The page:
Last week the Massachusetts Supreme Judicial Court (SJC) heard oral argument in the Bevilacqua and Nunez appeals (see our prior comment here). In a measure of its interest in Ibanez-related issues, the court permitted amici on both sides of Bevilacqua – the Mortgage Bankers Association and the Massachusetts Attorney General, respectively – to participate in the argument.
A few observations follow:
Bevilacqua concerns an action to try title started by a party who bought property from a bank after the bank foreclosed on that property. The bank didn’t hold an assignment of record at the time of the foreclosure, raising serious questions about its validity under the SJC’s recent Ibanez decision. With some minor exceptions, everyone in Bevilacqua seemed to agree that a foreclosure sale by a party before it became the assignee of the mortgage (a premature foreclosure) effectuated an assignment of the mortgage to the buyer. There also was agreement that the plaintiff-buyer might have other remedies, such as seeking damages from the foreclosing bank, or rescission. (Note that these remedies might not help subsequent buyers, who would have limited rights under quitclaim covenants).
The thrust of the buyer’s position was that the court should take a narrow view of the meaning of record title, since the relevant instruments (including an assignment of the mortgage) were now on record. The buyer argued that he had a sufficient record title in the property to warrant discovery on the issue of whether there had been an off-record assignment of the mortgage to the foreclosing bank before the foreclosure sale.
For the most part, the court’s questions reflected a concern that a buyer from a bank that did not itself hold title could not become an owner (the “how’d you like to buy the Brooklyn Bridge” problem). This concern led to a discussion of whether the title acquired in a premature foreclosure sale was void, or merely voidable, and the possible ramifications of each outcome on an innocent buyer who did not recognize the Ibanez issue at the time of his purchase.
The Attorney General was insistent that a ruling for the buyer would unduly expand the action to try title.
With some notable exceptions, the court seemed inclined to rule against the buyer. Given the number of issues the justices raised, it will be interesting to see the grounds for their decision.
The Nunez case seems easier to call. After foreclosing and taking title, Fannie Mae filed a summary process (i.e. eviction) action. That case was pending when M.G.L. c. 186A, which contains new requirements for evictions by foreclosing parties, became effective. It was not disputed that this new statute would require dismissal of the summary process case and leave Fannie Mae unable to evict. The justices appeared to agree that, as a result, Chapter 186A affected Fannie Mae’s substantive rights and should take effect only prospectively.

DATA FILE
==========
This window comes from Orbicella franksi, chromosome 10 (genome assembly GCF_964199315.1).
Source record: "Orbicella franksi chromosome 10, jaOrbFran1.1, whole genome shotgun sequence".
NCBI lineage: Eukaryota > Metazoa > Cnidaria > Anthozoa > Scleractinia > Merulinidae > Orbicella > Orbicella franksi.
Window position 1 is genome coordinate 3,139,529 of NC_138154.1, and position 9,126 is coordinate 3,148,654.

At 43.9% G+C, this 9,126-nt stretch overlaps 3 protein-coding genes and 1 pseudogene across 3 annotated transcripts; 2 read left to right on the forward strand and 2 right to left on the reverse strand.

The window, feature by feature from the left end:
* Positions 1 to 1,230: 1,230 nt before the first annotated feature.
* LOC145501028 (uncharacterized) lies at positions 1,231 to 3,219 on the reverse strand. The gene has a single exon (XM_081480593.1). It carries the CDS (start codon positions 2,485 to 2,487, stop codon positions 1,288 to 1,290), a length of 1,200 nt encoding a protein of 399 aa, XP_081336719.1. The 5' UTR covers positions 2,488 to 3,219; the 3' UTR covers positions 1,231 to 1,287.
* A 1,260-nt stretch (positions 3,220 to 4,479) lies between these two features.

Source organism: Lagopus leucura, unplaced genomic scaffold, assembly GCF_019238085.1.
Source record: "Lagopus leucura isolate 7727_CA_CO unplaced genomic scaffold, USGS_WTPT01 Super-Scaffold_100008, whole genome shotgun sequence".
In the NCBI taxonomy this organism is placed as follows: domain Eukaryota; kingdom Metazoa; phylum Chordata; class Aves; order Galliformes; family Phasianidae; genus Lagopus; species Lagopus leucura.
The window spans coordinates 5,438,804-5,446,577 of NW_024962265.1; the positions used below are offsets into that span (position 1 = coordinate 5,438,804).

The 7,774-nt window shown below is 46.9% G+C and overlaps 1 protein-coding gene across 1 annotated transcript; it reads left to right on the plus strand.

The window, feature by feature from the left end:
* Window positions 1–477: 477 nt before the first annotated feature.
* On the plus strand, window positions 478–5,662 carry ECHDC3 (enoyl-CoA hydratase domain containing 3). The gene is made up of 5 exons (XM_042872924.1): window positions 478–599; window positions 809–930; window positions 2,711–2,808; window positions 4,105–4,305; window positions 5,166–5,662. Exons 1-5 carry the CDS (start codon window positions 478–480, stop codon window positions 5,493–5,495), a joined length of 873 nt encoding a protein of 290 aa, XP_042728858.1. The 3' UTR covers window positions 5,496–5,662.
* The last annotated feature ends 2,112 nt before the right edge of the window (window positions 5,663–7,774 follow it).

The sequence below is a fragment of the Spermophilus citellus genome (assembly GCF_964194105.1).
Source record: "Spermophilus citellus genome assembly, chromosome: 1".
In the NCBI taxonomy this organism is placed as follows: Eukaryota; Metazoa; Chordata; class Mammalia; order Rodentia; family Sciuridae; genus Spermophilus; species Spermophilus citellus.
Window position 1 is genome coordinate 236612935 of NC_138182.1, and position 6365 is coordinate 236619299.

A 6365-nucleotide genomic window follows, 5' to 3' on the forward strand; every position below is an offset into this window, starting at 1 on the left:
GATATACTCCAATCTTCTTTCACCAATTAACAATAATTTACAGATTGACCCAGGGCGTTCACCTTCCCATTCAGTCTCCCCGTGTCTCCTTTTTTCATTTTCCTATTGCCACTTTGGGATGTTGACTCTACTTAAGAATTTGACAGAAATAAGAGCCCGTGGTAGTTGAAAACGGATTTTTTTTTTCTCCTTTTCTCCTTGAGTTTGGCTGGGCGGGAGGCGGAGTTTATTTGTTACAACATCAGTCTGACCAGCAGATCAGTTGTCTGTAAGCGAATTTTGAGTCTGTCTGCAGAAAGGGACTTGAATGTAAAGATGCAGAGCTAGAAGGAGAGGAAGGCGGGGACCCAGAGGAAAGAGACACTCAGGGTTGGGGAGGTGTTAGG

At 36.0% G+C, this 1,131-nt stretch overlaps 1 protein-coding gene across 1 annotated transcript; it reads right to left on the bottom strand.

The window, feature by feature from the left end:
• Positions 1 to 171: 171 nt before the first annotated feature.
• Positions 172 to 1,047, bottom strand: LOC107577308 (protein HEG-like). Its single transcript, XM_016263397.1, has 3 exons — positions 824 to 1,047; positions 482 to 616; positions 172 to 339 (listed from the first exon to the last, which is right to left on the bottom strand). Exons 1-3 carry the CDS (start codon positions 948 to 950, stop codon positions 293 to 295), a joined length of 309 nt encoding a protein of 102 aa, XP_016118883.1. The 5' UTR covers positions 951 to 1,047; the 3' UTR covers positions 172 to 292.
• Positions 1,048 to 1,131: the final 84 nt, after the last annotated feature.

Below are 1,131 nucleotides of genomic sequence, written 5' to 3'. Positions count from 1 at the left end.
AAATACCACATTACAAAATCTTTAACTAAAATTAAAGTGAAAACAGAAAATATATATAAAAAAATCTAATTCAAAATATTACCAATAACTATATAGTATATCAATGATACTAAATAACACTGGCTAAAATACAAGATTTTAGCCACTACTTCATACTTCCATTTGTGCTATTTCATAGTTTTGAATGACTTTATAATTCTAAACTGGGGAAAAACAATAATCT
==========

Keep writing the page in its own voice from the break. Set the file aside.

One of the most striking things about both arguments was that none of the justices seemed very familiar with the foreclosure or eviction processes. There were questions from the bench suggesting that one’s status as a bona fide purchaser might depend on common understandings of title examiners, as opposed to legal principles. Adopting this view would undermine the heart of the Ibanez ruling, which rejected as inaccurate a widely accepted title standard published by the Real Estate Bar Association that allowed for premature foreclosures. Also, many questions in Bevilacqua seemed to assume that, by moving in, the buyer had effectively entered and taken possession of the property for purposes of foreclosing the bank’s mortgage by entry (as opposed to by sale). However, it seems inconsistent with the ruling in Ibanez to permit a bank that is not an assignee of a mortgage to foreclose by entering and taking possession when it cannot hold a foreclosure sale. The homeowner could rightly ask, “why are you trespassing on my property when you don’t even hold a mortgage on it?”
The court also seemed to suggest that the assignee of a mortgage becomes the holder of the note. While it may be true that, in some circumstances, an assignee of a mortgage may be entitled to ownership of the note, the general rule is that the mortgage follows the note.
In Nunez, the justices struggled with the distinction between a tenancy at will and a tenancy at sufferance.
Given the recurrence of interesting and important real estate law questions in the Commonwealth, it would be a positive development if one of the justices were to take on the task of becoming the court’s expert in this area.